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Intestinal malrotation is a congenital anomaly of rotation of the midgut (embryologically, the gut undergoes a complex rotation outside the abdomen). As a result:
Additional recommended knowledge
This can lead to a number of disease manifestations such as:
The exact causes are not known. It is not associated with a particular gene, but there is some evidence of recurrence in families.
Patients (often infants) present acutely with midgut volvulus, manifested by bilious vomiting, crampy abdominal pain, abdominal distention, and the passage of blood and mucus in their stool. Patients with chronic, uncorrected malrotation can have recurrent abdominal pain and vomiting.
Malrotation can also be entirely asymptomatic.
With acutely ill patients, consider emergency surgery laparotomy if there is a high index of suspicion.
Plain radiography may demonstrate signs of duodenal obstruction with dilatation of the proximal duodenum and stomach but it is often non-specific. Upper gastrointestinal series is the modality of choice for the evaluation of malrotation as it will show an abnormal position of the duodeno-jejunal flexure (ligament of Treitz). In cases of malrotation complicated with volvulus, it demonstrates a corkscrew appearance of the distal duodenum and jejunum. In cases of obstructing Ladd bands, it will reveal a duodenal obstruction.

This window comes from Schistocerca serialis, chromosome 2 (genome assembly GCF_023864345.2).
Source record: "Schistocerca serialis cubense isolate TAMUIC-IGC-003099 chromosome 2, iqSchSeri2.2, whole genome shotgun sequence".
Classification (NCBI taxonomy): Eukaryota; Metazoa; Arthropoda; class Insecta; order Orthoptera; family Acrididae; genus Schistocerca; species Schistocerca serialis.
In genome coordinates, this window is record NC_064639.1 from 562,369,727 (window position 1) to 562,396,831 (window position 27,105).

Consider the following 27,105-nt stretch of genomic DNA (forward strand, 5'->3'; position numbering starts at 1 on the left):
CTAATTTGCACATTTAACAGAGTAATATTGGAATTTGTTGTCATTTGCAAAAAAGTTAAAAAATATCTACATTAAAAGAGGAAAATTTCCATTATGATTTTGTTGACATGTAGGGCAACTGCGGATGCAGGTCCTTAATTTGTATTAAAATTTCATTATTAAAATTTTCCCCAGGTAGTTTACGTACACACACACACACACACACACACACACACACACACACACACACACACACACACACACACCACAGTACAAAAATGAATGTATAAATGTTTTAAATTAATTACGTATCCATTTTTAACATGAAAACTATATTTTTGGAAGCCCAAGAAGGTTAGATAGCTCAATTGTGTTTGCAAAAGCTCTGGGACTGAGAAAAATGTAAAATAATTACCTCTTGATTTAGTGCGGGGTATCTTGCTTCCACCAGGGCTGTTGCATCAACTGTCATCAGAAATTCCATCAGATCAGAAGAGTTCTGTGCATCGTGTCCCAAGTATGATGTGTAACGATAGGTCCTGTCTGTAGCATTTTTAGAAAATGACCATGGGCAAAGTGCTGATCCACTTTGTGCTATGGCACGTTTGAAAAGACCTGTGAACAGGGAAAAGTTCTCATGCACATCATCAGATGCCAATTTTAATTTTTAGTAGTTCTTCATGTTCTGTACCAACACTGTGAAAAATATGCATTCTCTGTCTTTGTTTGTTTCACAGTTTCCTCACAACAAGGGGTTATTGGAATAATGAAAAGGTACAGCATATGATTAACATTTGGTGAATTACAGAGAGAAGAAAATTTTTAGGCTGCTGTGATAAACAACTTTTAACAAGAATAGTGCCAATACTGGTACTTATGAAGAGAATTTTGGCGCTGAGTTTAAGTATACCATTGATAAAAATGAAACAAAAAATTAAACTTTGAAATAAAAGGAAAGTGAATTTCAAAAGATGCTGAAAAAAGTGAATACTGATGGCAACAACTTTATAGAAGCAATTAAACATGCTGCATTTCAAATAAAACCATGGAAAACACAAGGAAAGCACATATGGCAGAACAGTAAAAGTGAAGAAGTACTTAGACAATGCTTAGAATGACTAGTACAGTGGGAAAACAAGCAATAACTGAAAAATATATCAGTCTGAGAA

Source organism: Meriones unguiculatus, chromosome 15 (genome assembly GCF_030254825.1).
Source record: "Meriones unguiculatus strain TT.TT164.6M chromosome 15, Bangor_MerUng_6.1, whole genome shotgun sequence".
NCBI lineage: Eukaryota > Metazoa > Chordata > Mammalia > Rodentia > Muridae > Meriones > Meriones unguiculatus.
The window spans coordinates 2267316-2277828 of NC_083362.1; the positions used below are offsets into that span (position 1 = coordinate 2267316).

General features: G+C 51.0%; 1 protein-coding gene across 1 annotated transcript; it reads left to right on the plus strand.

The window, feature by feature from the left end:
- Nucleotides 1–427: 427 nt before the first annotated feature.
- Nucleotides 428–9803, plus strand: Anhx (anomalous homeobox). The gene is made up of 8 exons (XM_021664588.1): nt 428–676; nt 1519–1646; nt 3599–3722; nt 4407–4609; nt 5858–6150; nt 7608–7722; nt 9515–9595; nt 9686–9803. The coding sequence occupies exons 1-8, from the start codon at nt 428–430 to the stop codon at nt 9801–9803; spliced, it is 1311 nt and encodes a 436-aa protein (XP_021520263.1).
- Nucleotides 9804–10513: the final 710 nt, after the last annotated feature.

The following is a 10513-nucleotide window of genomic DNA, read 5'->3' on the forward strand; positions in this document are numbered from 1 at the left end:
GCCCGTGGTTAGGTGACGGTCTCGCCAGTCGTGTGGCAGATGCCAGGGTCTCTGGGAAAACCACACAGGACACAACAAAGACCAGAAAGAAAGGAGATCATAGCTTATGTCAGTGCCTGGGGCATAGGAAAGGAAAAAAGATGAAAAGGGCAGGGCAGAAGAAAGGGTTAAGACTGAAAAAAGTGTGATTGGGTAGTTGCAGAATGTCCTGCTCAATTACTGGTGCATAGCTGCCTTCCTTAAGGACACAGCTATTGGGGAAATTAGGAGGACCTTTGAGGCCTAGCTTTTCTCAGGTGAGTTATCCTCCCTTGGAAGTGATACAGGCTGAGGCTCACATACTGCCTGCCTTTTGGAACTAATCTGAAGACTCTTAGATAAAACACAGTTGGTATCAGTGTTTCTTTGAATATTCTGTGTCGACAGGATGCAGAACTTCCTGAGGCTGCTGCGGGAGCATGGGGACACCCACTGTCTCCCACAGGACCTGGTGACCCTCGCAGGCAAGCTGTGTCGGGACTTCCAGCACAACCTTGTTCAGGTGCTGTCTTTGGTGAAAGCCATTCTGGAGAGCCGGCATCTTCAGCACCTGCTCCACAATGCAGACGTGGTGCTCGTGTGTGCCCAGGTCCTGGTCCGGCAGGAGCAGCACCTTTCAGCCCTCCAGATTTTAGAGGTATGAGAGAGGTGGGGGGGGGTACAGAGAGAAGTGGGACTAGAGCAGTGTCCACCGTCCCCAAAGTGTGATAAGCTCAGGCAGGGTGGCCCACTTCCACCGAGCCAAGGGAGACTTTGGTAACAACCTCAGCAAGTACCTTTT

It is usually discovered near birth, but in some cases is is not discovered until adulthood. In adults, the "whirlpool sign" of the superior mesenteric artery can be useful in identifying malrotation.
Resuscitate the patient with fluids to stabilize them before surgically
|This article is licensed under the GNU Free Documentation License. It uses material from the Wikipedia article "Intestinal_malrotation". A list of authors is available in Wikipedia.|